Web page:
Learning to Delegate
I'm growing my company each year. That's the good news. However, I find I need to keep adding new people every time I grow. The bad news is that I find myself working harder and longer managing my ever-increasing staff.
I thought my workload would get easier if I could just have more people, but I found out I have to spend my days running around helping everyone else do their job. No one seems to want to take responsibility for anything, and when I want to delegate a project, I end up disappointed with the results. Normally, I have to stop what I'm doing and come to the rescue. If I have to do their work as well as mine, what's the benefit of growing and having more people?
Am I expecting too much?
- The Rescuer
I suspect that you haven't learned how to properly delegate work. And that's why the people you hire aren't anxious to take on new responsibilities. They really want to help but are afraid you won't be satisfied or you'll be disappointed in them. No one wants to fail.
The first thing you need to accept to minimize making your support staff feel they may be letting you down is to lose the "rescuer" mentality. Subconsciously, you may relish the role of riding in to the rescue because it makes you feel important. And if you need this fix, it'll undermine your ability to leverage the talents of your staff and their ability to help you. This is true no matter how talented the people are that you hire.
Understand that no one was born your clone and they aren't mind readers. Accept this and find ways to make your team members more effective and successful, and they'll want to do more.
The key to delegating correctly is good communication. And good communication means they know what you want to have happen, what objective measurement you will use to determine whether they were successful or not, what reward they will get for a job well done, what consequence there is for not succeeding, what tools they'll have to accomplish the task, and when you want it done.
Another part of good communication for delegating is to set up frequent short meetings that help ensure a project is on track to be successful. For example, you have delegated a project that must be completed a certain way and be done within a month. Suppose you don't have any meetings till a month later when the project is due. There are only two possible outcomes. They will have either done everything the way you wanted and in the time you need it completed. Or, they will have wasted a month's time and a bunch of your resources doing work that you won't like, and they'll miss the deadline.
That's why a meeting every week would be a smart way to help provide the necessary direction and help give everyone the greatest chance for a successful outcome.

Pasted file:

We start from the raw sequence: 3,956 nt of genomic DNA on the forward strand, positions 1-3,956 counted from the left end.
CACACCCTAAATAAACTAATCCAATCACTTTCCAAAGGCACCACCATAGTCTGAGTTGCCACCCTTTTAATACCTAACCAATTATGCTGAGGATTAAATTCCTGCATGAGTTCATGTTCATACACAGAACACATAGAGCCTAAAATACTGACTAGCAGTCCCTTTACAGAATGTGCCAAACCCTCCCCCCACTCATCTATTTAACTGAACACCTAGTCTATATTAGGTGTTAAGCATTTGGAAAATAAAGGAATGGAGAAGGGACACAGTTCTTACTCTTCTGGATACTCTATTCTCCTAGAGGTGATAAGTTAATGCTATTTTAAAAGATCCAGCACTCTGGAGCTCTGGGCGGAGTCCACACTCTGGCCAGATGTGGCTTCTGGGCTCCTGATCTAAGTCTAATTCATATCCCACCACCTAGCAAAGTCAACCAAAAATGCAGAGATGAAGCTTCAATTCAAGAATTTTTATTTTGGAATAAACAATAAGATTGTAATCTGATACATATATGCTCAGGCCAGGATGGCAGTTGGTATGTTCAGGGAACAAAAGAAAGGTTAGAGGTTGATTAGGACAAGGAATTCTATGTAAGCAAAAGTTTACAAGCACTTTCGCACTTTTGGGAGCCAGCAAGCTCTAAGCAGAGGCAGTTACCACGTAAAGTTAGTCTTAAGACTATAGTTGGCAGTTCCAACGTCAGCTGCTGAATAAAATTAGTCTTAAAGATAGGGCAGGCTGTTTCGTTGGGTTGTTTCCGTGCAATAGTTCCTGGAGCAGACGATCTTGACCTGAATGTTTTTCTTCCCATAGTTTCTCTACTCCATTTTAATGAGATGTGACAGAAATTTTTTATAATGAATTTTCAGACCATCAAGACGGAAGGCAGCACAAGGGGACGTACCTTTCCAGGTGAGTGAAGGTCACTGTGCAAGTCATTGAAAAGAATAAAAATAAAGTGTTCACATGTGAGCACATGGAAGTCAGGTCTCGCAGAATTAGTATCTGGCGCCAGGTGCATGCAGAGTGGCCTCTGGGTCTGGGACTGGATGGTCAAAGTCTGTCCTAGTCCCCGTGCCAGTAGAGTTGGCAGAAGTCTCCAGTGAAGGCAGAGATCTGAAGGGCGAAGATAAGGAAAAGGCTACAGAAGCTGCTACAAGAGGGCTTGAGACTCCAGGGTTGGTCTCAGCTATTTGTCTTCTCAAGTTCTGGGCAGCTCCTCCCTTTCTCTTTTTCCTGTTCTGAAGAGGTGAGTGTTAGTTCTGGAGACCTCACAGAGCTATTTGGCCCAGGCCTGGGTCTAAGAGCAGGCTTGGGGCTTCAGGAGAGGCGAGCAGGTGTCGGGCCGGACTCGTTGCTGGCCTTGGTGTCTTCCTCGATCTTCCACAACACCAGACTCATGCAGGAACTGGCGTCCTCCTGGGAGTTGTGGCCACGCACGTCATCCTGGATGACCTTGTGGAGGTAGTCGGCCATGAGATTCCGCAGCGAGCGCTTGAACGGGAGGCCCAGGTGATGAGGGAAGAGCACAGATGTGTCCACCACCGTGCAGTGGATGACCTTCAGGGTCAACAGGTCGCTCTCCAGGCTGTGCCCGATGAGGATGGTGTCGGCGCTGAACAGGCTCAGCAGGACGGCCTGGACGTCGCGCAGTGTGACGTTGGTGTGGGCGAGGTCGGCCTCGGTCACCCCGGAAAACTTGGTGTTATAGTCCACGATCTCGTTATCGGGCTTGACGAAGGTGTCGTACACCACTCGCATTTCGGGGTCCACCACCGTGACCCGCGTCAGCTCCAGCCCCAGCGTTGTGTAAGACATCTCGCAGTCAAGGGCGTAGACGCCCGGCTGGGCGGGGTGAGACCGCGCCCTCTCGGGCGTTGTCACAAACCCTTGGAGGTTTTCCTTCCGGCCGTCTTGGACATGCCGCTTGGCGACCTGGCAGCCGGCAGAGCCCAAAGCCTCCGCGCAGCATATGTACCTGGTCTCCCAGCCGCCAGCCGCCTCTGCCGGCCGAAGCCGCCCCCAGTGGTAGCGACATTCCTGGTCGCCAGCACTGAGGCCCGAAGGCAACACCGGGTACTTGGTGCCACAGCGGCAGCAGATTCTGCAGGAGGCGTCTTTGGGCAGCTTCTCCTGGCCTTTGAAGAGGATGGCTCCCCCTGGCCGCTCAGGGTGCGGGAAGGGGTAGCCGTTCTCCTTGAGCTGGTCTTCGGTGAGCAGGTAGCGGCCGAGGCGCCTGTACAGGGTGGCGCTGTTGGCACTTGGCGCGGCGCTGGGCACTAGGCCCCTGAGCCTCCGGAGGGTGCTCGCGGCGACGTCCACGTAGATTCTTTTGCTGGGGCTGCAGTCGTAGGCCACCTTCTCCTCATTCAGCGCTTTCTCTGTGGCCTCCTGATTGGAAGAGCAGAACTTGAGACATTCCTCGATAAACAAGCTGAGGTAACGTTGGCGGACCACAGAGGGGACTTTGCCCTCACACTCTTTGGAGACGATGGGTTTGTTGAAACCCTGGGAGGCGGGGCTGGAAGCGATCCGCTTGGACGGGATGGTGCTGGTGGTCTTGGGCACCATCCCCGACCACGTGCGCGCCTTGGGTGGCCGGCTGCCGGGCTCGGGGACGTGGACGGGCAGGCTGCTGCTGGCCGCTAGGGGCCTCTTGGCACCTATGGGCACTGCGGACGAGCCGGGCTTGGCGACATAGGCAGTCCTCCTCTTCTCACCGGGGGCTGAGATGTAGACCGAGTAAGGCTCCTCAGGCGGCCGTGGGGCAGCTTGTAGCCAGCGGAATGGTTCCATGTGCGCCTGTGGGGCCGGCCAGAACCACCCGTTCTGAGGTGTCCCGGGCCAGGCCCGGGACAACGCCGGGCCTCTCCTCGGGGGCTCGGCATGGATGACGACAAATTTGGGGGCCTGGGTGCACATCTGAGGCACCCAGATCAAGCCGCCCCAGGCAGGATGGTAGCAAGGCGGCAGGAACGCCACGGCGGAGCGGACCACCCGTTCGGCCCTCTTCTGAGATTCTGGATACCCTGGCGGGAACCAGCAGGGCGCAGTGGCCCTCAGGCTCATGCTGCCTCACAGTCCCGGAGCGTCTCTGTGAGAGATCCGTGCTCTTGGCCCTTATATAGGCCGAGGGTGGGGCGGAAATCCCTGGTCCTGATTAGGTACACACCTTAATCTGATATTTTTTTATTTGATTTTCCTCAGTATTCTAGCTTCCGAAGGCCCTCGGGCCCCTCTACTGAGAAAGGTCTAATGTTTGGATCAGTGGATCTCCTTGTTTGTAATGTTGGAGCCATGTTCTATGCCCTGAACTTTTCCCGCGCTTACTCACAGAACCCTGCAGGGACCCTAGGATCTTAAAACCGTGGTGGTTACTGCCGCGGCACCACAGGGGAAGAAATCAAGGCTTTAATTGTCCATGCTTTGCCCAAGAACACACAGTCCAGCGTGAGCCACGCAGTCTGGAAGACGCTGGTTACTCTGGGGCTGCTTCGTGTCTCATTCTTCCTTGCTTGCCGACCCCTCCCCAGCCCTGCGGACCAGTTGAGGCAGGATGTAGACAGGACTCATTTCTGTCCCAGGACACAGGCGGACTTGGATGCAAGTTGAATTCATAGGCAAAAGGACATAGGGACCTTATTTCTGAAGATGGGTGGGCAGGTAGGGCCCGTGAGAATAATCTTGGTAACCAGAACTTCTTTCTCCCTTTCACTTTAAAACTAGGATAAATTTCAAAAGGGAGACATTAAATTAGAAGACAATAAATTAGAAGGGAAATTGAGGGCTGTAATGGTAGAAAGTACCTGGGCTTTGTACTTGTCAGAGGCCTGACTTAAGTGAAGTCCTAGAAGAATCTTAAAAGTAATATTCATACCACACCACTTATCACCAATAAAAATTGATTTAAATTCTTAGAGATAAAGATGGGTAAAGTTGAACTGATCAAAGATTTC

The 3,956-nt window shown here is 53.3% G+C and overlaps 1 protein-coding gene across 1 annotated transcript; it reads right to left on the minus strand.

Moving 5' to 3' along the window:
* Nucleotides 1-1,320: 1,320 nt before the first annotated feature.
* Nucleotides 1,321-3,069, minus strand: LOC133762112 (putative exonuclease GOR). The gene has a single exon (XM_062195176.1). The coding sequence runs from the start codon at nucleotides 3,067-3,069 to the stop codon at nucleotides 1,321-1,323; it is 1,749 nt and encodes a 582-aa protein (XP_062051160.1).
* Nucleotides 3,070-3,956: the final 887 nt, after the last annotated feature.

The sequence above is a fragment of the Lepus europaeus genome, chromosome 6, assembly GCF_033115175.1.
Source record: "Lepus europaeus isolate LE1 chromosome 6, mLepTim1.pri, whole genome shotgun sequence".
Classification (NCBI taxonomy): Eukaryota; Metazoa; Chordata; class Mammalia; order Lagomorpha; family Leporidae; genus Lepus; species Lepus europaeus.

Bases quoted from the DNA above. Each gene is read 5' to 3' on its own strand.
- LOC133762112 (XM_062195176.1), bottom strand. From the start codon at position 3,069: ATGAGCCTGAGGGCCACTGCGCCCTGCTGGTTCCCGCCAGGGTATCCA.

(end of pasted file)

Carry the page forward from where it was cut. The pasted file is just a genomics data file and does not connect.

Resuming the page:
- Al Levi
How to Handle â€˜It's Not My Job'
Whenever I ask anyone on my staff to do just one more thing than they are already doing, they get angry. Their attitude is "It's not my job," "It's not what I was hired to do," or "It's not part of my job description." Or, "I want more money."
As a business owner, I need people willing to take on more as the business demands. I need people willing to learn multiple jobs so I have the maximum amount of coverage.
Changing demands in the business world requires our flexibility, but the employees resist even the simplest change.
Also, there always seems to be more paperwork and new government regulations to adhere to. Is it any wonder I need my employees to do more? Am I wrong to expect them to do more and to cross-train as the business requires it?
- One More Thing
Dear One More Thing,
The resistance to change is very powerful. People are not robots, and as humans, we rarely embrace change unless we understand what's in it for us.
Whenever you ask people to do one more thing than they are currently doing, they feel you're taking advantage of them. They take it personally. You see it as merely needing them to be more flexible and cooperative.
Here's what I suggest. Get rid of one of the obstacles to change. The idea of a bulleted list that passes for a job description needs to go. As an employee, if I agree to a bulleted job description and you add one more thing to that list, I'm being put upon.
What should take the place of a bulleted job description? I recommend the creation of a detailed manual for each and every job position at your company. It contains all the tasks that given job position must do.
Then, make it clear that their job description from now on is to know and master all the tasks and procedures in their manual. Also, let them know the manual is a living document that is always changing. Anytime the manual changes so has their job description. Develop a culture of change.
Once you've created manuals for each job position, you have a valuable tool to speed your cross-training and a way to make training more effective than ever. All the person needs to do is read the manual and they'll be trained following the written procedures on how you want the work done.
- Al Levi
Al Levi of Appleseed Business specializes in private workshops, on-site assessments, customized operating manuals, and staff training programs for contractors. Levi delivers the benefit of the experience he gained from years of operating a large family-run HVAC and plumbing business. For more information, visit www.appleseedbusiness.com. Levi's column runs regularly in the online Extra Edition section of The NEWS. To send him your own question, which if selected will run anonymously, send an e-mail to firstname.lastname@example.org or fax him at 212-202-6275.
Publication date: 03/20/2006